Mohamed Abdel-Aty, Ph.D., P.E.
University of Central Florida
Civil Engineering



Investigating the safety effect of different sensors in various conditions in a connected vehicle environment – a Digital Twin approach

The emerging connected vehicle (CV) technology has brought unprecedented opportunities to implement applications to enhance the driving experience. Through vehicle to vehicle (V2V) and vehicle to infrastructure (V2I) communication, traffic light state, live road geometry, and surrounding vehicle information can be collected and sent to the cars. Advanced driving advice can be further provided to the drivers. Many safety benefits have been proven to be promising based on CV technology for multiple driving scenarios, including ramp merging and diverging, signalized and non-signalized intersections, and pedestrian-presence scenarios. However, these safety benefits cannot be guaranteed if real-time V2V or V2I communication is not achieved. Considering the CV market penetration rate will not reach a high percentage in the short-term perspective, it will be a great challenge to implement the CV applications as the real-time vehicle information for non-CV is not acquired. Hence, utilizing sensors that act as roadside units (RSU) to percept the live traffic condition is of great significance for the CV technology to gain a scale effect.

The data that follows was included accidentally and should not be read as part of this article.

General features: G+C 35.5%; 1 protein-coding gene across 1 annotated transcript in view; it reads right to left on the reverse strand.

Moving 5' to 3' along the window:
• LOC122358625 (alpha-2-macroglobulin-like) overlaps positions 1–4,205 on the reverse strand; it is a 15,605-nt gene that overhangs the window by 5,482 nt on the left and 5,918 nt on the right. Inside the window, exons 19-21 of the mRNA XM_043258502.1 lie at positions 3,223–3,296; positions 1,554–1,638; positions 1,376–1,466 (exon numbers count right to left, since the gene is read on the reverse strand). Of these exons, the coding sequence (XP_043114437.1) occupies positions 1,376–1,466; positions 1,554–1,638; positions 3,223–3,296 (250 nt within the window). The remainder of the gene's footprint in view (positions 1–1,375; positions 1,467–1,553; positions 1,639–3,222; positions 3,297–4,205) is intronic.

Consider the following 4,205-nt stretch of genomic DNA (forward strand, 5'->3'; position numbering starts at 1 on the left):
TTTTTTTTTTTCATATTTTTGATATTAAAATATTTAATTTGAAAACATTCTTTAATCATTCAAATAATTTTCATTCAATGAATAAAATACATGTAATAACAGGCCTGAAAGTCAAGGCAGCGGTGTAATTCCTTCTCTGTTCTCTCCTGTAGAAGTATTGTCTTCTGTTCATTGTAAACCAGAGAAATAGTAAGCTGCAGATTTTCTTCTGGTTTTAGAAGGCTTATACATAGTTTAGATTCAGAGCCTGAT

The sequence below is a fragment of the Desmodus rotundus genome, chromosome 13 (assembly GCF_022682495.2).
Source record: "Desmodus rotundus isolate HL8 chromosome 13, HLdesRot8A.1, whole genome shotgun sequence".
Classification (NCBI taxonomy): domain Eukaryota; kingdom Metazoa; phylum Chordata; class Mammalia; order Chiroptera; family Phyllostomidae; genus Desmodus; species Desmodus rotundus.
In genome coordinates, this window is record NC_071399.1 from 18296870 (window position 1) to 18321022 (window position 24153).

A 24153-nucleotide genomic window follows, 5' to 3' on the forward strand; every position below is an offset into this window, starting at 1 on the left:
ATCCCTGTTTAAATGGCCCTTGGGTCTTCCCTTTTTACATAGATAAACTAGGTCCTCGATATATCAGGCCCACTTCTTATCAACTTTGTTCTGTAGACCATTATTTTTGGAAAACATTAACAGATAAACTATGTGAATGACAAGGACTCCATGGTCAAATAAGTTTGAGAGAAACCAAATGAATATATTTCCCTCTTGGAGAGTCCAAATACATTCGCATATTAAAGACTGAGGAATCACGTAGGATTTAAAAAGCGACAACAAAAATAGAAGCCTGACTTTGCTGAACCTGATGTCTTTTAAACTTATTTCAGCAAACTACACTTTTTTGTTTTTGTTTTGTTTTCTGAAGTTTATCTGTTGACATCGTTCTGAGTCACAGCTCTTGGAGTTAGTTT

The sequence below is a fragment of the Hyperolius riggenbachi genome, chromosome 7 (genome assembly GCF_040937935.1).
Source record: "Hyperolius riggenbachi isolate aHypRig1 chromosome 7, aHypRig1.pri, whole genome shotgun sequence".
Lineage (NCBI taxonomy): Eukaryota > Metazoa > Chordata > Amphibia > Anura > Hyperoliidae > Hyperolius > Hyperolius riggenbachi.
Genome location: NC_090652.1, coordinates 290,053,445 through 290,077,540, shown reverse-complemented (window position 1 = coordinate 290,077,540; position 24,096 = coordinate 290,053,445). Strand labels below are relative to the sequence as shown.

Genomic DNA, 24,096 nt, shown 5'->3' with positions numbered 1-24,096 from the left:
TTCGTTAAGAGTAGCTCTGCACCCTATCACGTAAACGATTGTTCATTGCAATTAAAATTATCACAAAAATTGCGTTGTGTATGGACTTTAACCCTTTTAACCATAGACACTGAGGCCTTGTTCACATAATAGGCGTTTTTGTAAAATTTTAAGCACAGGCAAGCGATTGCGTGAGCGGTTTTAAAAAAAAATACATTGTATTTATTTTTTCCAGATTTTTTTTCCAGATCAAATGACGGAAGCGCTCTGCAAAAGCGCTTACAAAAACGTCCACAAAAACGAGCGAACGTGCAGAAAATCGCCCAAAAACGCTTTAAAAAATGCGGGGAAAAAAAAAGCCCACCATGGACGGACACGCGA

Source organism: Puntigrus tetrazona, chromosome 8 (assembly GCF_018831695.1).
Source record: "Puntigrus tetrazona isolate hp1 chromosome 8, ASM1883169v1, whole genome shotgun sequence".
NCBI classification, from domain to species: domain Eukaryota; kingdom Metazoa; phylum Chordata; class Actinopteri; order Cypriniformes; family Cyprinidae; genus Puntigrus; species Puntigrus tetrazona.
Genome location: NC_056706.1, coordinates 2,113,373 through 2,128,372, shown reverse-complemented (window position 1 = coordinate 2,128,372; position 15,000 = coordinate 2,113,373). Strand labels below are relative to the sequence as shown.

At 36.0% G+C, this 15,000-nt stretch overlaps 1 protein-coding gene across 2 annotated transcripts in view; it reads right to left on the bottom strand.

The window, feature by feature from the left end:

Exploring the effect of different sensors in various traffic and environmental conditions helps us to understand and expect what specific safety benefits can be gained and how to develop algorithms and suggestions for the drivers in the CV environment. Hence, it is crucial to investigate this prior to the actual sensor implementation. The most commonly used approach to explore the sensor effect is utilizing virtual simulations, as they can simulate a highly realistic environment and sensor function and plenty of research and applications have been carried on through sensor simulation. However, merely using simulation is good for testing sensor usage, but not sufficient to investigate its role and benefits in CV environment for different sensors, as it lacks the capability to go through the whole process of data collection, algorithm implementation, driving service application, and dynamic driving feedback in a real-time manner. The emerging digital twin approach is expected to address this issue.
Digital Twin is a digital replica of a living or non-living physical entity. Digital twin technology paves the way to real-time monitoring and synchronization of real-world activities with virtual counterparts. A digital twin that accommodates these modules at a high level of detail while allowing for interactions across these modules is widely assumed that the "Digital Twin" is a simulation process that fully utilizes physical models, sensors, and historical data of operation. And with the development of the digital twin, the application of underlying technologies such as virtual reality, artificial intelligence, blockchain, 5G communication, and wearable devices will provide a paradigm-altering tool for researchers, practitioners, and policymakers. By following its concept, a digital twin framework of data collection and digital twinning, virtual sensor implementation and simulation, cloud computing, and driving services will be established for a CV environment.